Alcatraz Challenge pushes 4 Malmstrom swimmers, runners to extremes

  • Published
  • By Staff Sgt. Eydie Sakura
  • 341st Missile Wing Public Affairs Office
The San Francisco Bay waters were unusually choppy the morning of July 12. The swimmers were gulping their fair share of salt water, straining and pushing their way to shore. 

The rough waters between Alcatraz Island and the mainland is where the bay fills and drains into the Pacific Ocean. The current is always present, attempting to pull everything out to sea. 

The one-and-a-half mile swim was the first leg of a two-part course known as the Alcatraz Challenge. The run was a seven mile run out-and-back along the beach and across the Golden Gate Bridge, to include a 250-foot climb between the two segments. 

Four missile combat crew members from Malmstrom packed up their gear and headed west to San Francisco to put their bodies and minds to the test, and to see if they were up to the "challenge." 

"I was extremely nervous before the start," said 1st Lt. Richard Young, 490th Missile Squadron. "The weather was stereotypical San Francisco--foggy and around 65 degrees. The water was unseasonably warm at 62 degrees, which is still cold." 

1st Lt. Michaela Garcia, 490th MS, thought the most challenging portion of the race was standing around in the morning waiting to start. 

"It was freezing," Lieutenant Garcia recalled. "It turns out wetsuits aren't that insulated outside the water. [It] was a shock to the system and the waves took a little getting used to." 

Ferries took the 700 swimmers toward Alcatraz Island where they unloaded into the water in the space of eight minutes via two doors on either side of the ferry. 

"On race day, the current was moving [approximately] two knots out to sea," said 1st Lt. Damon Bosetti, 10th Missile Squadron. "The swells were intense; over five feet at times, which made finding your landmarks difficult. At one point, I became disoriented enough to begin swimming back to Alcatraz. An escort boat quickly informed me of my error." 

Lieutenant Bosetti said roughly three-fourths of the way through the swim, he mistakenly thought he was done, and that made it tough for him to keep focused on swimming the remainder of the course. 

"At that point, I couldn't feel anything below my elbows and was getting sore from swimming over all the people [because of the poor visibility in the water]," Lieutenant Bosetti said. "My biggest thoughts during the swim were, 'Don't look at your watch' and 'I can't feel my arms.'"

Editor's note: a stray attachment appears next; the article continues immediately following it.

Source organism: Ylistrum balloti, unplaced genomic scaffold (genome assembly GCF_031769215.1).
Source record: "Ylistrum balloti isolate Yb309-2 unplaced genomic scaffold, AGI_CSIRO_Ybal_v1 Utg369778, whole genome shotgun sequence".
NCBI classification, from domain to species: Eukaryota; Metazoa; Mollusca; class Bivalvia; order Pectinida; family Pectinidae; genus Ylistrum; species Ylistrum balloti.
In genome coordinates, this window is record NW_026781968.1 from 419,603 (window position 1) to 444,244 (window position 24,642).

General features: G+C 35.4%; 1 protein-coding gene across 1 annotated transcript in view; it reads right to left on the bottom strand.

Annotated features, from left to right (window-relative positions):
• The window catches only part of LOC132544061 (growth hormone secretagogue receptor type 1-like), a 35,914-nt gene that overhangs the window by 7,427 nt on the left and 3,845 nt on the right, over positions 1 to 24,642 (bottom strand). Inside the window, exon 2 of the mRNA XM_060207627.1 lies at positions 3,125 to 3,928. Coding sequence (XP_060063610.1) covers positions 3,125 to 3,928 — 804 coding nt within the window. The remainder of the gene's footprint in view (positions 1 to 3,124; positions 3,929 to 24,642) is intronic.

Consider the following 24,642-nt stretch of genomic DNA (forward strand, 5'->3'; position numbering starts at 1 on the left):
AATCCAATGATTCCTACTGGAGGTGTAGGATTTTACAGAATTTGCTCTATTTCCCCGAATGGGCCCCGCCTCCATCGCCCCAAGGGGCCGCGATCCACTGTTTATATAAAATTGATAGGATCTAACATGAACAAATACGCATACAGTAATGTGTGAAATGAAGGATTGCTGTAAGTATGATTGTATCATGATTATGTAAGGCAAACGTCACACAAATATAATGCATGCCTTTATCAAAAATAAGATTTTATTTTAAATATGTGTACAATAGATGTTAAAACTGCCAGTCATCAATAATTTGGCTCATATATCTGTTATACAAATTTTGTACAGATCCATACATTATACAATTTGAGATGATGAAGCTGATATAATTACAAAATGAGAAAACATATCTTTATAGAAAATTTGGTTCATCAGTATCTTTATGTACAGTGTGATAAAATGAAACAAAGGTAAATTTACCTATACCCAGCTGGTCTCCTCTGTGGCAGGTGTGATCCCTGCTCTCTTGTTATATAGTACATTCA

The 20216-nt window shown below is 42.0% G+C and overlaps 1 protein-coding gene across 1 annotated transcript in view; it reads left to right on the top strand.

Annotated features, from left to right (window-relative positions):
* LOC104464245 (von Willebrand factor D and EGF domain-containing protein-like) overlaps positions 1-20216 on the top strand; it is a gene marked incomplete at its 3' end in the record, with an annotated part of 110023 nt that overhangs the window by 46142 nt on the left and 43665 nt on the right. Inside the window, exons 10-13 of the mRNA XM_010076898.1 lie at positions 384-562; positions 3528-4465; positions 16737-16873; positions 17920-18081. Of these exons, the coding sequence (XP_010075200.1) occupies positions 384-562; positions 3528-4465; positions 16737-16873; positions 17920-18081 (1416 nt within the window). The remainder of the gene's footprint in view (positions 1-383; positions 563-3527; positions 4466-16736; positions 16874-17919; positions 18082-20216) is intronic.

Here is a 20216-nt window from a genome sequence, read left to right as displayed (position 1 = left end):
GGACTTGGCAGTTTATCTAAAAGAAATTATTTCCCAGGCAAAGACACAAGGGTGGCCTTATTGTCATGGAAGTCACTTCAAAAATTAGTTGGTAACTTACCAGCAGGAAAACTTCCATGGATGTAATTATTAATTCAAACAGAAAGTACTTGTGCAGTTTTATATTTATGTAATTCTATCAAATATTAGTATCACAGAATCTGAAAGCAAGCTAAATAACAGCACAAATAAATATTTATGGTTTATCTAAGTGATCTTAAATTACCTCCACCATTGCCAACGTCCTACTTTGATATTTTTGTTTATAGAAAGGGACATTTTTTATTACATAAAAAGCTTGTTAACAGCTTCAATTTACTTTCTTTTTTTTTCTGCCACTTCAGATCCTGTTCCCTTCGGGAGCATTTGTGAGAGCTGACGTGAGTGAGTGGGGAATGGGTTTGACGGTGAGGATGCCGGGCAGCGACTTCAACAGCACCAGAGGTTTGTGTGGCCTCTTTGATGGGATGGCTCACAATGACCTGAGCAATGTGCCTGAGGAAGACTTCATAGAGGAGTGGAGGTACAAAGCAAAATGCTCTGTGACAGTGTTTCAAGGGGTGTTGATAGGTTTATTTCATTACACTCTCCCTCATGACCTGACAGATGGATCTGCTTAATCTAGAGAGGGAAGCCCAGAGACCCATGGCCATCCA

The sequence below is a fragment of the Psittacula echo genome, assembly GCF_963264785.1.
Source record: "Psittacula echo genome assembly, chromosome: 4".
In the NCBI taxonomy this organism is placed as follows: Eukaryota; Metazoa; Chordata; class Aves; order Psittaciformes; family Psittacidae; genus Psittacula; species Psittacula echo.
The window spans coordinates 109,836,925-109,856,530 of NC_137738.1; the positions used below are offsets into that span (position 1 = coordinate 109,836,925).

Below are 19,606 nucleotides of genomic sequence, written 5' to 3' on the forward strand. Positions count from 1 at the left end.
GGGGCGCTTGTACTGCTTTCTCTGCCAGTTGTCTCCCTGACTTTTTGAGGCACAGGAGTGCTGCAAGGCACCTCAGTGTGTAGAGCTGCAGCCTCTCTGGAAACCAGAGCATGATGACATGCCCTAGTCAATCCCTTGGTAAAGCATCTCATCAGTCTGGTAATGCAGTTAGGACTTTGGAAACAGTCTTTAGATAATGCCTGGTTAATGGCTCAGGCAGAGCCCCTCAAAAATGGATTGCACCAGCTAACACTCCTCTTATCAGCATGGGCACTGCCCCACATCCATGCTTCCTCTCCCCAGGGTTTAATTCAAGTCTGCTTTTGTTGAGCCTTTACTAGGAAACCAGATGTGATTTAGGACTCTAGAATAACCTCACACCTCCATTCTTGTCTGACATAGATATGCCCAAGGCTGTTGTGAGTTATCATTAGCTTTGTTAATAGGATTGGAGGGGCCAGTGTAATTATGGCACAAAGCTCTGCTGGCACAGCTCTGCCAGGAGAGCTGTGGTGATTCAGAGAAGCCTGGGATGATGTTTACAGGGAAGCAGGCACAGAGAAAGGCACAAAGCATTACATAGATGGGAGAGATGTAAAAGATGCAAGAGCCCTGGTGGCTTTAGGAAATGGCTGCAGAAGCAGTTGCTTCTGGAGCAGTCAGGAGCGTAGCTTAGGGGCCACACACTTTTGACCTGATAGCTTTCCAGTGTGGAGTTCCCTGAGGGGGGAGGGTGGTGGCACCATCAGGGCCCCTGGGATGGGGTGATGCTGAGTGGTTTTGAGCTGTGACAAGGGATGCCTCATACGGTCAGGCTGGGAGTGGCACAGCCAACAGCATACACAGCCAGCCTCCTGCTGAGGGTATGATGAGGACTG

After Lieutenant Bosetti climbed out of the bay, he said the run was just fine; however, Lieutenant Young had other thoughts. 

"The terrain on the run was half on the beach and half on the bridge and it was an amazing run course," Lieutenant Young said. "A difficult hill connects the beach and the bridge. It is so steep you are really reduced to walking up it; that's a tip I got from a local who had done the race before. It was difficult getting up and the stairs were treacherous trying to run down." 

The four Airmen from Malmstrom, including 2nd Lt. James Schannep, 10th MS, began training in the fall when they decided to attack the Alcatraz Challenge. 

"Being in Montana during winter, there weren't any alternatives to the pool, so we trained for the open water environment by doing things like removing lane lines, swimming with our heads up, and drafting off of each other," Lieutenant Bosetti said. "The physical contact with the other racers was probably the most disconcerting thing we had to train for." 

The four athletes also practiced running on the River's Edge Trail along the Missouri River once the weather warmed up. They eventually began working transitions between swimming and running, since the clock never stops, and completed some "dry runs" swimming a mile and quickly switching into running clothes to run for an hour. 

"The whole experience was amazing," Lieutenant Garcia said. "I would recommend it to anyone who wants a real physical and mental challenge." 

Lieutenant Young said his biggest help for sticking to his training throughout the winter was having three friends who would be there to go running and swimming with. 

"There's nothing like setting a goal that terrifies you and confronting it with your friends," Lieutenant Bosetti said.